Goat has recently evolved as a livestock commodity in Canada and is still in its infancy. With the increase in ethnic population across the country, the demand for goat meat has increased. The goat industry produces range of products including: red meat, milk, fibre and skin. Red meat produced by goats is considered very lean with minimal marbling and goat milk is also used as an alternative to cow's milk. Goat milk and the cheeses made from it are one of the most consumed dairy products in the world. Goat fibre (Mohair) and the skin are also used in several products. Goat fibre being shiny and lustrous is used in the manufacturing of fine textile products ex: carpets, gloves, sweaters, socks and other home furnishings.

There are several livestock producers raising meat goats in Manitoba. Manitoba also has one licensed goat dairy supplying fluid milk and cheese to many retailers in Western Canada. Due to the increase in local ethnic population, the majority of the goat meat produced in Manitoba is consumed locally. Some live goats are also marketed to supply the demand for goat meat in Eastern and Western Canada. Raising goats is similar to raising other extensively reared livestock such as beef and sheep.

You will find information about raising goats including:

  • Breeding and Reproduction
  • Feeds and Nutrition
  • Management
  • Facilities
  • Animal Health and Biosecurity
  • On-Farm Food Safety
  • Research
  • Other Links

Find other information on Financial Assistance, Wildlife Damage CompensationManure and Mortalities Management.

Breeding and Reproduction

An efficiently managed breeding program of a goat operation must focus on the breed characters to meet the goals of the operation. Breeding and reproduction plans always start from the market end of the operation. That is why it is important to understand the market where the goat products (genetics, meat, fibre and milk) will eventually end up . 

Feeds and Nutrition

Manitoba goat producers have year round access to a variety of reasonably priced, locally grown forages and feed grains (barley, wheat, oats, corn, etc.) to meet the nutritional needs of their herds. This access to feedstuffs is important because feeding is one of the major expenses on a goat operation. The following information will help to provide nutritionally balanced and cost efficient feeds for goat herds.


Proper management is important to the sustainability and profitability of goat production. Each goat farm is managed differently specific to the goals of the operation. To maximize the profits of a goat operation timely management of breeding, kidding, health and feeding is the key. Following information provide the tools to manage different phases of production.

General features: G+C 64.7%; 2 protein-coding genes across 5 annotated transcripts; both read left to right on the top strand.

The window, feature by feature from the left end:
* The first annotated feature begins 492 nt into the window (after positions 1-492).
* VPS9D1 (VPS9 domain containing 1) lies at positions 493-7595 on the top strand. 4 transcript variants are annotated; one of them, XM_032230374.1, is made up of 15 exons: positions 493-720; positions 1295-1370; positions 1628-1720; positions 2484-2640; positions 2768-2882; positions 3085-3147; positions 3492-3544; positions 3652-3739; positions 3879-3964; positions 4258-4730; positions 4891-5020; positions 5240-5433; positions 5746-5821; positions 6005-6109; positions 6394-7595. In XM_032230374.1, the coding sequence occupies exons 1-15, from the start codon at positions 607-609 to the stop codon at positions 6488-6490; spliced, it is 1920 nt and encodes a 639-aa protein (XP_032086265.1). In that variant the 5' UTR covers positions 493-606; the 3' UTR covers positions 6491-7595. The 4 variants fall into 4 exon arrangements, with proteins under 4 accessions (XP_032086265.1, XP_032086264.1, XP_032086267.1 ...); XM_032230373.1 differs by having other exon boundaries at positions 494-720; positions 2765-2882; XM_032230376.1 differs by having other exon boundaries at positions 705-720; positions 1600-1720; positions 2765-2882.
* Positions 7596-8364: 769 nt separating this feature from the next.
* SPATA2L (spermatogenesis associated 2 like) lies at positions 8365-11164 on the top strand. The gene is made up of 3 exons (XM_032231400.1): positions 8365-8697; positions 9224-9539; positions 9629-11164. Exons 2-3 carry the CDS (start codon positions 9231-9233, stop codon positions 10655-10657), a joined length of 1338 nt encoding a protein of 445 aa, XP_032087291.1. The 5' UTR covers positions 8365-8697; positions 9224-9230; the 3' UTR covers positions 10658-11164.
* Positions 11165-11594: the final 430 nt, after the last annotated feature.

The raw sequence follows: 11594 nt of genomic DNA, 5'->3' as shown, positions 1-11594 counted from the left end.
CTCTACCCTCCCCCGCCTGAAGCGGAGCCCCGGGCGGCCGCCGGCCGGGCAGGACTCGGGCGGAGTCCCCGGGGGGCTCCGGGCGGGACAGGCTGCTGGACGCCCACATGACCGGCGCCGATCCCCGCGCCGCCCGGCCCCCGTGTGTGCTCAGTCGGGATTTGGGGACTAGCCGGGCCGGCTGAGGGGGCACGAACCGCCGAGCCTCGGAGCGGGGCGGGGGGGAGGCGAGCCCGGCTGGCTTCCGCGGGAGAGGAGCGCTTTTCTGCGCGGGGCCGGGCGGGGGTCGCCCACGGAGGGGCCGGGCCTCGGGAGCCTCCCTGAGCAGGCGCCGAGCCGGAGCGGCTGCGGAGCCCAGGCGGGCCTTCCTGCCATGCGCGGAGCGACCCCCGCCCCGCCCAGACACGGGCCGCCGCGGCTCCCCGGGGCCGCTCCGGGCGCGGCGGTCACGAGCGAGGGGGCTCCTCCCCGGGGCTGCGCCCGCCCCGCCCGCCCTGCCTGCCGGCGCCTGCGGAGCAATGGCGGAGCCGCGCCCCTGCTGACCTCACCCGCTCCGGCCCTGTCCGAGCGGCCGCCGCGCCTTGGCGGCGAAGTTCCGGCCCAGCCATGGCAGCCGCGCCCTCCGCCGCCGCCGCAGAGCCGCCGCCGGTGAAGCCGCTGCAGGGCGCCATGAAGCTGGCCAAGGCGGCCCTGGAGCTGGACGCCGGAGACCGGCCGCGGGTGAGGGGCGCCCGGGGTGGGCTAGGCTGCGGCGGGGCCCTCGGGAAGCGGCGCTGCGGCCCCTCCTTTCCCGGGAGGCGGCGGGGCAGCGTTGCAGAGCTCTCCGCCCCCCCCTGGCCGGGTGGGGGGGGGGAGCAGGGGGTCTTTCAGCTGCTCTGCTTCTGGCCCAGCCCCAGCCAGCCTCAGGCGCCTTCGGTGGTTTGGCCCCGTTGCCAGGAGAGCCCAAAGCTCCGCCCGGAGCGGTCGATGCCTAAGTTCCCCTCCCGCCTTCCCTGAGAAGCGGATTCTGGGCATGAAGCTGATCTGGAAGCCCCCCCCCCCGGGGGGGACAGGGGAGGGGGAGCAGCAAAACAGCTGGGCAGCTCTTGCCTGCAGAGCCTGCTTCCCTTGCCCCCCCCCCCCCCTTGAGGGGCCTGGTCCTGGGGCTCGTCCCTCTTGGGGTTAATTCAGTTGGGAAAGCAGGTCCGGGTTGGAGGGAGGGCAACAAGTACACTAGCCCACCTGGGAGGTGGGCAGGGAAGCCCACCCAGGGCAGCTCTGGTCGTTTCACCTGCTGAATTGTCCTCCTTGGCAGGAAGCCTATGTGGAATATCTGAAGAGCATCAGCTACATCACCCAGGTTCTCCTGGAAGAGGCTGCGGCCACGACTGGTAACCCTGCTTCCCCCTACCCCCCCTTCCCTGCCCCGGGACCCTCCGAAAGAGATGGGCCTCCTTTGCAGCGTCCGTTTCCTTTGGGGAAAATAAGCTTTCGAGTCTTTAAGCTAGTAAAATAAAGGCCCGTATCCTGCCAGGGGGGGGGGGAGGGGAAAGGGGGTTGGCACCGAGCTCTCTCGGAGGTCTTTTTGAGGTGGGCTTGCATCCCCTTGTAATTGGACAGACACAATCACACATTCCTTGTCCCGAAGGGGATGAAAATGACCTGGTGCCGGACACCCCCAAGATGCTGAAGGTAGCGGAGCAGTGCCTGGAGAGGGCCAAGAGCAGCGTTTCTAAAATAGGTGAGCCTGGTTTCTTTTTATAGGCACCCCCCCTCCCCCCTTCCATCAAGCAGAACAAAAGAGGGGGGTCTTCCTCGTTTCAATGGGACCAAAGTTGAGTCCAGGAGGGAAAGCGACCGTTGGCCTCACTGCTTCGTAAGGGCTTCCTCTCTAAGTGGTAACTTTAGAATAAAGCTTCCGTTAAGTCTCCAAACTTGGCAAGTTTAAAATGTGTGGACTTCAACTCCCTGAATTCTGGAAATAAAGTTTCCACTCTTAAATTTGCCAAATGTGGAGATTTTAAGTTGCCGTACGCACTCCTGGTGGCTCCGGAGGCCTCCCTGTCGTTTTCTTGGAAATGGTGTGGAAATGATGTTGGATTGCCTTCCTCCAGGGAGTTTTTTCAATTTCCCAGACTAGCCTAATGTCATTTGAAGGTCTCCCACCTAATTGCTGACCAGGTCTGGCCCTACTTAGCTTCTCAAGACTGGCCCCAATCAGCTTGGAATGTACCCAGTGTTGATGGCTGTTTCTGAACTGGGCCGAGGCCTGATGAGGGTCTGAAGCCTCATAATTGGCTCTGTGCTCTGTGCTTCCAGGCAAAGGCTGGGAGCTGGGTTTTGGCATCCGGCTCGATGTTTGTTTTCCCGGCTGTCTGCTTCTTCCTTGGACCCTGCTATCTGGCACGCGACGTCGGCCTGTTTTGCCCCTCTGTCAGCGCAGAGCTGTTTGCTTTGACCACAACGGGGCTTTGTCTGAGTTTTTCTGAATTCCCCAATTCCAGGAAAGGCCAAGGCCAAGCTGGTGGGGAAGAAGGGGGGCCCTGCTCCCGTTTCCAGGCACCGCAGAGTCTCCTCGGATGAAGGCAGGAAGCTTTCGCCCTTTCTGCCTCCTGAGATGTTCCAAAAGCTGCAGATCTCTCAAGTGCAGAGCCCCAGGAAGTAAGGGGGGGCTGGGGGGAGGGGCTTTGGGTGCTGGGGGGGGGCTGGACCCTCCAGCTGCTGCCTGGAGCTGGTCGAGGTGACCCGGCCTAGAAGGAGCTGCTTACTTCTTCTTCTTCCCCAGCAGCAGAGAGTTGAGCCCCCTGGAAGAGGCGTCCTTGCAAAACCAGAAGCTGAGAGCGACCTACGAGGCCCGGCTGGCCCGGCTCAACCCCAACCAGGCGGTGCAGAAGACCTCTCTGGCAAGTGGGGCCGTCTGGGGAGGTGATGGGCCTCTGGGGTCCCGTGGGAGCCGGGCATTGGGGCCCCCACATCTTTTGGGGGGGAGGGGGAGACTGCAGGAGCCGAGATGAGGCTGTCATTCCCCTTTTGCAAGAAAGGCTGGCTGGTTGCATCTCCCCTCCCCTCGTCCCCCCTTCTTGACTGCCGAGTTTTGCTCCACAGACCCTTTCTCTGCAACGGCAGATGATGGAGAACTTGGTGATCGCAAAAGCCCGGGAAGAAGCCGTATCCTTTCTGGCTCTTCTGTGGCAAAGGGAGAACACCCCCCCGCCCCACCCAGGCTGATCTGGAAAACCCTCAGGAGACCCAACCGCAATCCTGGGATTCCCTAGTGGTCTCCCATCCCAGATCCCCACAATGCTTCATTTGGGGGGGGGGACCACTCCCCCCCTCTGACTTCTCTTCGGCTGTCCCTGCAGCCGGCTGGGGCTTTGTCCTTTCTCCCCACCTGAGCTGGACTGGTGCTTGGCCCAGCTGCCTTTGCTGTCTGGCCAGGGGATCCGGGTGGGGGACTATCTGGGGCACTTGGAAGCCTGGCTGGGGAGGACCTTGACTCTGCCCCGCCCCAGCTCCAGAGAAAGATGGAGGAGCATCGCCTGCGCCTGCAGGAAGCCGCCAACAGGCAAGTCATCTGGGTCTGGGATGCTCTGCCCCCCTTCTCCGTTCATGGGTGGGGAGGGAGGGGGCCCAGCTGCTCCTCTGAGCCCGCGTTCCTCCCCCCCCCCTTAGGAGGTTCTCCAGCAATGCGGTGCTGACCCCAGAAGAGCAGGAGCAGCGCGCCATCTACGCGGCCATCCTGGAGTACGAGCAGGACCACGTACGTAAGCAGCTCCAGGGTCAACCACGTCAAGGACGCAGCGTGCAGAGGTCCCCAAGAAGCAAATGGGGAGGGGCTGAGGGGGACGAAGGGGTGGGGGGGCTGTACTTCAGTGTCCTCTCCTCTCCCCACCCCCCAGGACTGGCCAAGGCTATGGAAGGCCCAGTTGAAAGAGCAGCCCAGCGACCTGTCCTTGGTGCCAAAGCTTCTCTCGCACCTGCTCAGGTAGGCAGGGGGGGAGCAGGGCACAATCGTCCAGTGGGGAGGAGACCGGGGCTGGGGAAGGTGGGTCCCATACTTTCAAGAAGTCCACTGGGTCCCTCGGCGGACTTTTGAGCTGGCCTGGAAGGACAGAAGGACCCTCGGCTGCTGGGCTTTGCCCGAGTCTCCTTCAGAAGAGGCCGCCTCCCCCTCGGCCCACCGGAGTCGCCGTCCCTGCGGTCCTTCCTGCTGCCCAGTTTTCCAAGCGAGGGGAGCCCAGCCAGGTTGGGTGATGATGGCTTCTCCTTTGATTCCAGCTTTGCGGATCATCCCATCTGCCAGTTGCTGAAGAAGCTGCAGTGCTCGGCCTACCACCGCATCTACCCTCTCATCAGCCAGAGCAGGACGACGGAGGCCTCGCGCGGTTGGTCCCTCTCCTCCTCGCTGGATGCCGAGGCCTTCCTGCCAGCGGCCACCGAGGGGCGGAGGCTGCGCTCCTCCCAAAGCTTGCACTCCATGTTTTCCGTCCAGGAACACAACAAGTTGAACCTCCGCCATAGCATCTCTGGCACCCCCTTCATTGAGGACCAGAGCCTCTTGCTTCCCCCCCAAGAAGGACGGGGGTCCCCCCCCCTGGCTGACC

Many goat breeds are very adaptable to Manitoba's climate. For a goat-kid operation, the facility housing requirements depend on the kidding time of the goat herd. For winter kidding insulated facilities are necessary. For kidding during spring or early summer, simple barns or shelters providing protection from wildlife may be sufficient. Open front sheds, shelterbelts or windbreak fences are used for confined operations. Adult goats normally do not require insulated or heated housing except during extreme weather conditions. The National Farm Animal Care Council provides the guidelines to address the welfare of the goats throughout production.

An ideal building site is the one that slopes to the south and has shelter from the prevailing winter winds. The wintering and feedlot areas being "confined livestock areas" must be sited according to the Livestock Manure and Mortalities Management Regulation.

Health and Biosecurity

For sustainable growth of a goat operation regular monitoring of flock health for parasites, body condition scoring, biosecurity and proper vaccination is needed. Links below provide the resources for important health related topics.

On-Farm Food Safety

The goat on-farm food safety program is a nationally recognized program developed by Canadian National Goat Federation. The OFFS program examines and outlines good production practices (GPP) designed to minimize food safety risks and to produce safe and high quality products. Please visit the following link for more information about the goat OFFS program.

Other Links

Goat Organizations